“For someone like me to get better and heal,” Rose says, “I’ve got to feel comfortable in my own skin. And the only way I can do that is by getting more exposure and just getting out” to counter the social reflection that keeps people with disabilities feeling inhibited.

That’s where his surfing adventures come in, as Rose works to help people with disabilities understand, “There may be an issue with your body, but there’s nothing wrong with you.” Rose envisions an amusement park with wheelchair-friendly rides and entertainment that allows people a reprieve from the hard work of “trying to feel a little bit better than yesterday,” where they can relax and enjoy themselves. He’s especially partial to roller coasters and waterslides.

“Making other people feel worthy”

Public speaking and activities are good for Rose, too: “I believe the more I am able to speak about it, the deeper it goes down into my subconscious,” he says. His daily routine includes working out—for himself and to set an example for others. “Working out is when I realize to the highest point that I’m not [just] my body. I’m in charge and all this feels so wonderful,” he adds. “I’m making other people feel worthy when I go to the gym.”

Rose isn’t talking about a subset of the gym community. He even puts anyone at ease who’s experienced a wardrobe malfunction at the gym with his own experience. Rose wears leg braces to use the treadmill, and his particularly loose pair of gym pants fell. Rose says he must hold on “for dear life” to the treadmill anyway, which meant he was helpless to do anything about the pants until an employee ran over to help.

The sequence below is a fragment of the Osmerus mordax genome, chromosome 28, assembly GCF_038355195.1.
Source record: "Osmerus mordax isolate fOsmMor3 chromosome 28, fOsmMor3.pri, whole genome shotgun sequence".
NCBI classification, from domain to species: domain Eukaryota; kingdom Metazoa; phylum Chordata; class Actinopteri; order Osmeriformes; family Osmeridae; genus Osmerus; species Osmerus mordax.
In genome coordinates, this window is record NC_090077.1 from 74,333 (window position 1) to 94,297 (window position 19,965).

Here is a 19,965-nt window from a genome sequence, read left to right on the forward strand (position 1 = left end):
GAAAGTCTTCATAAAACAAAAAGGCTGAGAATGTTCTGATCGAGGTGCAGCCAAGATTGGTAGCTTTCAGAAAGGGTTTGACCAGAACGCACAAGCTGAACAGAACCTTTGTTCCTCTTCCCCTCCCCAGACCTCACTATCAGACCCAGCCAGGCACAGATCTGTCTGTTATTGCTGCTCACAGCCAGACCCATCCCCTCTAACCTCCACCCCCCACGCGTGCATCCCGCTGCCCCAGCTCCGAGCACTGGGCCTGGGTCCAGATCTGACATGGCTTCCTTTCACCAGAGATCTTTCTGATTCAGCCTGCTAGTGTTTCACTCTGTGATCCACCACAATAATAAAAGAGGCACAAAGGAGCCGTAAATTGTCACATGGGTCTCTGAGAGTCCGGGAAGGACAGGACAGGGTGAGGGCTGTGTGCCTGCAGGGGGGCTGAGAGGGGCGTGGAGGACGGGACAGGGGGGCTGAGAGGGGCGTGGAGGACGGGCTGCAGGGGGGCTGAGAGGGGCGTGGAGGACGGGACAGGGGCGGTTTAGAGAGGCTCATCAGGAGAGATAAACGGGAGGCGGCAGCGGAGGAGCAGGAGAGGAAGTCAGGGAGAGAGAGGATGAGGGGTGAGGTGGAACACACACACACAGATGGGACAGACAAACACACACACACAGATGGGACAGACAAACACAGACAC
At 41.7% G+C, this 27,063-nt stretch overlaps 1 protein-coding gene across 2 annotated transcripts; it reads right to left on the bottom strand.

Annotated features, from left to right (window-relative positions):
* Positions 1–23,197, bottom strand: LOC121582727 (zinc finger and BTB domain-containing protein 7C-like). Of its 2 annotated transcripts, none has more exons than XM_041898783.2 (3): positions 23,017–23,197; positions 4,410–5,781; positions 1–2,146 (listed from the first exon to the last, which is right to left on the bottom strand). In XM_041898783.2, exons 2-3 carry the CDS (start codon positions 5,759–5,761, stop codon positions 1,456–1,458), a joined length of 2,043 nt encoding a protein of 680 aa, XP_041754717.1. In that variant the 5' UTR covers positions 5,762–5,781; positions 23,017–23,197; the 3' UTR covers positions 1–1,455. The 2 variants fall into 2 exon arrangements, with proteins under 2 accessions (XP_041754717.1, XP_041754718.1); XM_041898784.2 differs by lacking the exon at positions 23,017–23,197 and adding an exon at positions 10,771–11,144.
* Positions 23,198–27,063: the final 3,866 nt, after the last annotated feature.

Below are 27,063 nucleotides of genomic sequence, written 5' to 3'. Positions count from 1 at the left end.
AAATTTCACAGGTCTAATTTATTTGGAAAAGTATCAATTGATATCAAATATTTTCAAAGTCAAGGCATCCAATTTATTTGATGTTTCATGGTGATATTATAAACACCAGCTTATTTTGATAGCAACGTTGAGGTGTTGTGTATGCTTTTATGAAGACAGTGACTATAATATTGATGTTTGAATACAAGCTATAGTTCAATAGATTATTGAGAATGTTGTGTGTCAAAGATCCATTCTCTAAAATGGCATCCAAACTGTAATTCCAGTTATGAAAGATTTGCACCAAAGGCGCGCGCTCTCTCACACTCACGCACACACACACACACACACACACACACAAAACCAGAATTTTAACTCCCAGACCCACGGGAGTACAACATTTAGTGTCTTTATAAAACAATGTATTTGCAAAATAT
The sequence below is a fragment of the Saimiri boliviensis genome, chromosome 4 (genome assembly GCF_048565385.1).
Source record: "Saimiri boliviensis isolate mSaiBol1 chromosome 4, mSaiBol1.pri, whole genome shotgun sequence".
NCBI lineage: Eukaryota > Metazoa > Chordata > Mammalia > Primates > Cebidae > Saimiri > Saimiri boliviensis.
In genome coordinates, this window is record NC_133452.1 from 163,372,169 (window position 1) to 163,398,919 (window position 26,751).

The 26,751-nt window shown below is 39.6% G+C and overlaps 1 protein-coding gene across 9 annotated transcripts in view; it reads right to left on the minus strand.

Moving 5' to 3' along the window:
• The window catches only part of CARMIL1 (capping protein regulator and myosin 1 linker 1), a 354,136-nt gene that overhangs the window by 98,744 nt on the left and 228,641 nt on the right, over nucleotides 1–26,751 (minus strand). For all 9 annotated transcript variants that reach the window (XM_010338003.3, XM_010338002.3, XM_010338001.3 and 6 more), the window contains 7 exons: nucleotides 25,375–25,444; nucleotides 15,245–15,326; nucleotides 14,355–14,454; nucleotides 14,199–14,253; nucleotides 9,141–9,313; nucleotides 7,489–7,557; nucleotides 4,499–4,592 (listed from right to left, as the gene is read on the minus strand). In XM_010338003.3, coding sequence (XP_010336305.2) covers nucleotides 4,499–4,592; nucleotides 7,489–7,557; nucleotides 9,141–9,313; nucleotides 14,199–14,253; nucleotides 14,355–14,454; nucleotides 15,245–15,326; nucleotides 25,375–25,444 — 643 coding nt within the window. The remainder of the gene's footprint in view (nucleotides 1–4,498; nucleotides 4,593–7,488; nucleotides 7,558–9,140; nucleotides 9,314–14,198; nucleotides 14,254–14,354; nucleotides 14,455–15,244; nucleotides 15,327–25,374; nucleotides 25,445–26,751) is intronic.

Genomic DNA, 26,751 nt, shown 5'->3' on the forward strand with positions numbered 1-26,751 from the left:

“Right then and there, I was faced with a choice to respond with ‘I’m a loser, I’m an idiot,’ or ‘I’m a champion,’” Rose says. “So I decided to stay there and get five more minutes on the treadmill. … I decided you know what? Life happens.”

The law of attraction

Rose brings a certain grace to these interactions. When people offer to help at the gym, he could refuse the assistance, but he says, “They want to make sure I’m all right. You know what? That is what life’s about, and people don’t know how easy and wonderful life can be if they just try.”

He concludes, “People love to see you trying. Some people call it law of attraction. You attract whatever you are. You attract that to yourself.” So it’s no surprise that Rose met his wife at the gym, and they got married in January 2019.

Photo credit: Matt Weddle, Enjet Media; Jeff Rose

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Author

Robin Rootenberg

Robin Rootenberg is managing editor for 24Life and 24Life TV. Nothing makes her happier than the possibility of one more person rediscovering the joy of movement, or trying something new. A UC Berkeley grad, her writing and communications career spans more than two decades, and she’s been running for even longer.